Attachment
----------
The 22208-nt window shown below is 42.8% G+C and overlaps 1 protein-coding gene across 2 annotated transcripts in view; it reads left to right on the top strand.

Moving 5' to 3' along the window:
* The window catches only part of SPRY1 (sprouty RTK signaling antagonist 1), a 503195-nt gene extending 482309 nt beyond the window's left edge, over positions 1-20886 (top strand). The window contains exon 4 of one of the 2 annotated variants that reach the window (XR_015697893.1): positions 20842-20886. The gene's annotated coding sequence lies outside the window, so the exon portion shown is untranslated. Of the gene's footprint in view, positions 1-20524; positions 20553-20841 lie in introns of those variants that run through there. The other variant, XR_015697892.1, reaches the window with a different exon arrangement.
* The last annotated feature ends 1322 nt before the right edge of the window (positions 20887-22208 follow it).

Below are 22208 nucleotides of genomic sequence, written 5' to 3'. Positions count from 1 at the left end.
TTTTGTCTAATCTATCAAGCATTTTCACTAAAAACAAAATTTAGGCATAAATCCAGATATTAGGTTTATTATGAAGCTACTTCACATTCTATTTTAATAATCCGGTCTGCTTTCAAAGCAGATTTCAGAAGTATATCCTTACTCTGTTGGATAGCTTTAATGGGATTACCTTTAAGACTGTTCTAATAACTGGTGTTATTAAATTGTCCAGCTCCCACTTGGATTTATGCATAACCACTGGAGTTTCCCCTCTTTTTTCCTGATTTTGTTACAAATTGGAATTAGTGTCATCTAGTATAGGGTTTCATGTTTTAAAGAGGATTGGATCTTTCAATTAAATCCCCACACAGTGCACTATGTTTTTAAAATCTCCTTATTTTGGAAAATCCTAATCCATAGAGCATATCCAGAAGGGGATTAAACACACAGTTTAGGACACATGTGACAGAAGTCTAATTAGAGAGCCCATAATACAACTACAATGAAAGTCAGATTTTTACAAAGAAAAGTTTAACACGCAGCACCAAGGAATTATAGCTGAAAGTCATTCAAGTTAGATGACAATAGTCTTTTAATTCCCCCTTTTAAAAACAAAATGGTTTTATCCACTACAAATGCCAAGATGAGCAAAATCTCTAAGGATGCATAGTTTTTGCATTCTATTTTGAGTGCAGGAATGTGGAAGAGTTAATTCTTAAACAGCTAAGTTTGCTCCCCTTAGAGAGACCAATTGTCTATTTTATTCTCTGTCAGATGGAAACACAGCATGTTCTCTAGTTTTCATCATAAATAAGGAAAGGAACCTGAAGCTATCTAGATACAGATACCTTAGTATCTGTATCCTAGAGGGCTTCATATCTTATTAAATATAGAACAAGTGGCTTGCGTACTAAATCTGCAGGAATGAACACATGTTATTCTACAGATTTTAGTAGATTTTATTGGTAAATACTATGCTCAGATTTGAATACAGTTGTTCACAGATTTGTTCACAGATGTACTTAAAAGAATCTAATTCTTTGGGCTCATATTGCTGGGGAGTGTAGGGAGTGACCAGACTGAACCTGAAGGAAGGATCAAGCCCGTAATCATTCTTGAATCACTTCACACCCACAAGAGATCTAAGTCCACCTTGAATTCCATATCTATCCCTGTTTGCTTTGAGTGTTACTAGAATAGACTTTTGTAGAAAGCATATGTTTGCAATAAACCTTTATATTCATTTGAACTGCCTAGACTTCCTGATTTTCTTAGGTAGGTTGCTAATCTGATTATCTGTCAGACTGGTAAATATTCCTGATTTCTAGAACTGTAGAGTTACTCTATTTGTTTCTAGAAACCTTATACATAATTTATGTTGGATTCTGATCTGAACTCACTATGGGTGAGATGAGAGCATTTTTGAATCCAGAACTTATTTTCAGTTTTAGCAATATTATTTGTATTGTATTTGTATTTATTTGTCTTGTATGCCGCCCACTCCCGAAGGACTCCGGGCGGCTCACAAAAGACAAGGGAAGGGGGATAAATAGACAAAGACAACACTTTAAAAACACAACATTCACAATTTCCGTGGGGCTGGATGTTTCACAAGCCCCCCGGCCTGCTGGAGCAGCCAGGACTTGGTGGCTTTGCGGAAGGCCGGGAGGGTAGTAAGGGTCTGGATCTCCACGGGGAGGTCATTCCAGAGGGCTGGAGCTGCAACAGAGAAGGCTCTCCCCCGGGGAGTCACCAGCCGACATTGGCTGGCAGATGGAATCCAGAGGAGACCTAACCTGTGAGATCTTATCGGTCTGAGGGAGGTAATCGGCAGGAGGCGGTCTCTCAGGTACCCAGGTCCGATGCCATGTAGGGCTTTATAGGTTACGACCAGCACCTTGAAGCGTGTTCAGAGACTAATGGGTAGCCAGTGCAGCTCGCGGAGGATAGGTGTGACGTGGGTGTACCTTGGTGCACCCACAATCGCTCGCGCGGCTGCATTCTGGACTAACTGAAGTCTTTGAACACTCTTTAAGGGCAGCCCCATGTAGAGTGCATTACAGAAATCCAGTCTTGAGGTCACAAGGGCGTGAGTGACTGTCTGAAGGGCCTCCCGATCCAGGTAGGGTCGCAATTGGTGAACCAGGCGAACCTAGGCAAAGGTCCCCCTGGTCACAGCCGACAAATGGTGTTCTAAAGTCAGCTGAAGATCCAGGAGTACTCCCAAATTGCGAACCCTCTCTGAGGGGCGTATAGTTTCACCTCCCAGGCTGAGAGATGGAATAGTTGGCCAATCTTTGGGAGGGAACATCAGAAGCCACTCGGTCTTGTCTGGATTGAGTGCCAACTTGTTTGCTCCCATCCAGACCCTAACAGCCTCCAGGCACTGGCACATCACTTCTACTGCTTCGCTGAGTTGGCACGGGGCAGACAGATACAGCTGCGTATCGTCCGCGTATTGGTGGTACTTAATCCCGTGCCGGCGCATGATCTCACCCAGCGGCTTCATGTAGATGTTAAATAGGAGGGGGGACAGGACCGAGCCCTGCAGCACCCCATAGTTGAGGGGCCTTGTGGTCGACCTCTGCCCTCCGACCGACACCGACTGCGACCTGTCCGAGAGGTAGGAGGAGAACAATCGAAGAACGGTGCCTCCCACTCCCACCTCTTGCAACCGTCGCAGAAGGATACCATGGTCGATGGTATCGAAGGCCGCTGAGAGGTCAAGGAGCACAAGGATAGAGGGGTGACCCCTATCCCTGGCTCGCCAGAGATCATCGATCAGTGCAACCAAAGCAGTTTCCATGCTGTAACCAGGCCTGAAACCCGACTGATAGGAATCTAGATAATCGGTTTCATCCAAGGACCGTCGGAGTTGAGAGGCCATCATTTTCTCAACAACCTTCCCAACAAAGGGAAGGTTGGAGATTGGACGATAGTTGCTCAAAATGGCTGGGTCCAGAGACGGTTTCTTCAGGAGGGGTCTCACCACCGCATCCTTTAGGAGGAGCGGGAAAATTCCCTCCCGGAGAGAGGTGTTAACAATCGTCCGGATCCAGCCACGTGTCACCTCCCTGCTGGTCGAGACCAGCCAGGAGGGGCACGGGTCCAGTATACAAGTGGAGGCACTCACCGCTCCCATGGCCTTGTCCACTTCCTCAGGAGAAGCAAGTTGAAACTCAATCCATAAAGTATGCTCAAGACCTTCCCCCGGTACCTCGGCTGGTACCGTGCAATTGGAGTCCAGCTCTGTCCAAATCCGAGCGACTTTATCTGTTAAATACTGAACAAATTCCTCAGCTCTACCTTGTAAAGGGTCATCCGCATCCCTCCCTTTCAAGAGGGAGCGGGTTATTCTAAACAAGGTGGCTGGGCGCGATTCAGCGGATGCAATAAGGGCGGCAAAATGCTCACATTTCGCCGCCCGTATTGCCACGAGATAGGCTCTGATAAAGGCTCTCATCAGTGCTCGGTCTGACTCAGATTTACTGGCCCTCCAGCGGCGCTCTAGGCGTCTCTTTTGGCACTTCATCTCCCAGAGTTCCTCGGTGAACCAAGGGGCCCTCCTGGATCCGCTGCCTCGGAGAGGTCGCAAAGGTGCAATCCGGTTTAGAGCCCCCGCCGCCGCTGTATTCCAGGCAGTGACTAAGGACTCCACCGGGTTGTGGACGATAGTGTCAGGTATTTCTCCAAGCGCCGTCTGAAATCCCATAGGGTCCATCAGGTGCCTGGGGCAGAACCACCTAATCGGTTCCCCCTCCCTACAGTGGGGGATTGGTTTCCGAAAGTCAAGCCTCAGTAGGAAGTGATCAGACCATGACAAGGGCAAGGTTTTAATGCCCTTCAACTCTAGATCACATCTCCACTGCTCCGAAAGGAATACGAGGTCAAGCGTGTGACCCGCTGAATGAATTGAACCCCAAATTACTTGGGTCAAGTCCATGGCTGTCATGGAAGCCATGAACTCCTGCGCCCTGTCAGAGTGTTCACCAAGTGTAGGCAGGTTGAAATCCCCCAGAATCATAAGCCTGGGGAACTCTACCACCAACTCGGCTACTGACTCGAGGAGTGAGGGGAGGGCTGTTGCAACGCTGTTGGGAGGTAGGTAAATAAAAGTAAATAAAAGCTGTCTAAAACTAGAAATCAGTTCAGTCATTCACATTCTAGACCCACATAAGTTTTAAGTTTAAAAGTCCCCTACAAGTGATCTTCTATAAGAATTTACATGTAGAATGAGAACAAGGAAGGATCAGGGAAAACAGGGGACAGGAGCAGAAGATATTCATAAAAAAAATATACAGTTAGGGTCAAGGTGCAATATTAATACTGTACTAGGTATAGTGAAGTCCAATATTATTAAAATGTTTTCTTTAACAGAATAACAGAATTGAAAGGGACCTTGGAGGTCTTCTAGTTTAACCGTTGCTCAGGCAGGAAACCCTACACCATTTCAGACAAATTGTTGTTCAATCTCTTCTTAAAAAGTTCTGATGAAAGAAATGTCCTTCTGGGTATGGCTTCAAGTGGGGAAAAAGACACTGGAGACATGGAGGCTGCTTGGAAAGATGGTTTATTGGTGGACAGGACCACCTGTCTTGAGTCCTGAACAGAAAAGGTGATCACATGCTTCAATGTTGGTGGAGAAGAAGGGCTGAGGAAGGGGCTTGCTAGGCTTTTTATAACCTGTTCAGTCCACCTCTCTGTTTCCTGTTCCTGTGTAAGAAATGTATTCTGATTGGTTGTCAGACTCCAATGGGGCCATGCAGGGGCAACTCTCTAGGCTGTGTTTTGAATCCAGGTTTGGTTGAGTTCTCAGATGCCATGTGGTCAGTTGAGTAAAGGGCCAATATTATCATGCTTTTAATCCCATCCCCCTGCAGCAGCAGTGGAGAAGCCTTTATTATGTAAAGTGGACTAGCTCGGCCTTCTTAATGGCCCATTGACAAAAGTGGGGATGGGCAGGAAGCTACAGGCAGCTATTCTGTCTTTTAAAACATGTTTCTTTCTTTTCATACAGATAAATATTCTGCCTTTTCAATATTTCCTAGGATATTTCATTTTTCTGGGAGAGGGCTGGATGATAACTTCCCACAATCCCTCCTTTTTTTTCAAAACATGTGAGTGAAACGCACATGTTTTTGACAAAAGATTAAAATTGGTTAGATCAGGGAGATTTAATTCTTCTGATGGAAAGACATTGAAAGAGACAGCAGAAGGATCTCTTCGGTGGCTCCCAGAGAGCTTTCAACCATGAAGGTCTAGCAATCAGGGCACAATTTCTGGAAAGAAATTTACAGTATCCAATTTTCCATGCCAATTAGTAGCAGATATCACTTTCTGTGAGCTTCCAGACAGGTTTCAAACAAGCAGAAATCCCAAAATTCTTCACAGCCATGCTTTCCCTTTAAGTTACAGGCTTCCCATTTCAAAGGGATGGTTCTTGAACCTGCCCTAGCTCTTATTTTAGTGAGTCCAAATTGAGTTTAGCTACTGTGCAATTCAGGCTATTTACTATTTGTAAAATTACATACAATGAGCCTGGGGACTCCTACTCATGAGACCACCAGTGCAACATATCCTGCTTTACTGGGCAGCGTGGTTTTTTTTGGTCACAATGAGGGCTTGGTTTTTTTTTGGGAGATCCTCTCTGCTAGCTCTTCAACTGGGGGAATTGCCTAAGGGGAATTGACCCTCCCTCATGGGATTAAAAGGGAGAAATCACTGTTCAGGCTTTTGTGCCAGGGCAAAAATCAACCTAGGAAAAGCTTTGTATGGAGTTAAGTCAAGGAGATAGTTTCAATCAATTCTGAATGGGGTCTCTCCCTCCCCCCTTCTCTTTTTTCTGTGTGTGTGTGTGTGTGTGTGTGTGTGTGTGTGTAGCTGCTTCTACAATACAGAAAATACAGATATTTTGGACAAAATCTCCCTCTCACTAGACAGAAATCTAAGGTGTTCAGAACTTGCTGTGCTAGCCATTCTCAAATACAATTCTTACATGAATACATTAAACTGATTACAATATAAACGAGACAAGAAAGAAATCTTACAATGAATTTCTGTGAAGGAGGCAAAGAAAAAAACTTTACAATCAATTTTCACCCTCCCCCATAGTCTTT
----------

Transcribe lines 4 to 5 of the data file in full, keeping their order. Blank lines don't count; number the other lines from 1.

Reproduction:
* The last annotated feature ends 1322 nt before the right edge of the window (positions 20887-22208 follow it).

Below are 22208 nucleotides of genomic sequence, written 5' to 3'. Positions count from 1 at the left end.